Ice cutting ahead of sturgeon spearing season confirms water clarity concerns

Ice block wrestled under Lake Winnebago surface, February 8, 2018 (WLUK/Eric Peterson)

QUINNEY, Wis. (WLUK) -- Sturgeon spearers are getting ready for Saturday's opener by cutting holes in the ice to claim their spot.

But finding a place on Lake Winnebago with good water clarity below, may be a challenge, and many anglers aren't happy with what they see.

With the pull of a rope, the sounds of the sturgeon season filled the Lake Winnebago air. Adam Ecker spent little time, carving through about 20 inches of ice about a mile off the Quinney shoreline Thursday morning.

"Everybody's got to take their turn cutting holes. And you got to sink the kegs, bank the shacks, push them over the holes. Everybody's got to take participation in it," said Adam Ecker, Stockbridge.

The Ecker family and friends spear the area every year. After cutting the maximum 48-square-foot hole, the crew uses wooden poles to wrestle the large block of ice, under the surface of the frozen lake.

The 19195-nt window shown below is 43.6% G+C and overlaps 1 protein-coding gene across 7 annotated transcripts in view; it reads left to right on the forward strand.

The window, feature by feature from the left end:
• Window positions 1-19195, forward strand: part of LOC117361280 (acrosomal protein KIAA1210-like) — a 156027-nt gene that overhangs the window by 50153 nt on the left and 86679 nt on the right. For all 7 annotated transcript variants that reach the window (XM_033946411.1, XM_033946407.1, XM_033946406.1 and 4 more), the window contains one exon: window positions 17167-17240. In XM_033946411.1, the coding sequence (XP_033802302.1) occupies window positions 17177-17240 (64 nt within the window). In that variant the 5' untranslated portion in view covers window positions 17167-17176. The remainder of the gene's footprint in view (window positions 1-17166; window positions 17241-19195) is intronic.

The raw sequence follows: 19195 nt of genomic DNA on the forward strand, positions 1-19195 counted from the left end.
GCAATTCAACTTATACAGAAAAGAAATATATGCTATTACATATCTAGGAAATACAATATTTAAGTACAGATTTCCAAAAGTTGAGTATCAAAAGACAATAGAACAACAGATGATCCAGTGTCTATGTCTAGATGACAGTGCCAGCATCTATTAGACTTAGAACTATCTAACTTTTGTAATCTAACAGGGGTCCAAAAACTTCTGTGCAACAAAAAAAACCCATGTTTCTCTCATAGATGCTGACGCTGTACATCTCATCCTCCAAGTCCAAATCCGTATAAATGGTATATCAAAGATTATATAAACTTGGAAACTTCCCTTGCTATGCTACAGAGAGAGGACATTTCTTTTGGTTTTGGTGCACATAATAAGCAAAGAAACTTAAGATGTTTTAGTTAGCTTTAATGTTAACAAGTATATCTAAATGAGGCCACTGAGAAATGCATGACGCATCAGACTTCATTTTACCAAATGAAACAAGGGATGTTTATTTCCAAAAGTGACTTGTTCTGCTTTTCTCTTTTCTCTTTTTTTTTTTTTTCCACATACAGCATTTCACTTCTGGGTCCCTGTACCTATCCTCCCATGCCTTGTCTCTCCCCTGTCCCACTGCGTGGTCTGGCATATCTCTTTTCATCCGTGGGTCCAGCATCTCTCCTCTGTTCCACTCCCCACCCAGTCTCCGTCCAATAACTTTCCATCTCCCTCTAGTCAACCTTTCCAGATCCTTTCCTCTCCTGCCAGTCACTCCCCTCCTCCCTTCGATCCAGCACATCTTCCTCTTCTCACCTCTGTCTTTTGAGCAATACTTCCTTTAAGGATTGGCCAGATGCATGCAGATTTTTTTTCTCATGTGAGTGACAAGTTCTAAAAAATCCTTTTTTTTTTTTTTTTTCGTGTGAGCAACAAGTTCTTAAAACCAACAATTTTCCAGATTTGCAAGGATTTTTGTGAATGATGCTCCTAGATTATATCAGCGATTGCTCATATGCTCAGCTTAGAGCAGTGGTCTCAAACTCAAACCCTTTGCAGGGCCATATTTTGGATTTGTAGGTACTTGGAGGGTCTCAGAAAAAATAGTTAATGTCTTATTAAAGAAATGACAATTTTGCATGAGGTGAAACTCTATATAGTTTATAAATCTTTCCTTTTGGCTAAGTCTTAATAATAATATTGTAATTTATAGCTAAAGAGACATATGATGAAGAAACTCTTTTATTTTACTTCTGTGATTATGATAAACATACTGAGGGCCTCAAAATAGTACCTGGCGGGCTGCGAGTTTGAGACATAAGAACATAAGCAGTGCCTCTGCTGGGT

Over the last month, spear fishermen have watched clarity conditions on Lake Winnebago drop from an average of nine feet to about six and a half feet.

"Clarity is bad. It's been the worst we had in probably 5-6 years. The best we could see was nine feet. That was on Monday. And yeah, it's going bad, worse every day actually," said Mark Ecker, Quinney Fishing Club.

With the sturgeon-sized holes cut, the shacks were moved into place.

"That's five feet down. That's a pink decoy," said Matt Ecker, Quinney.

In 20 feet of water, Matt Ecker lowered a decoy to show what many anglers are up against.

"The bottom one is gone already. You can see, the pink one, but you'll never see a fish past six feet. It's going to be a long season. But it is what it is, it's Mother Nature, and you aren't going to control it," he said.

Meanwhile the cutting continues.

"I haven't been out there yet to look at the clarity, so I don't know. Either way, I will be out there. Don't matter if I can see two feet or to the bottom," said Adam Ecker.

The season starts Saturday at 7 a.m. It is scheduled to run 16 days, unless the safe-harvest cap is reached before then.

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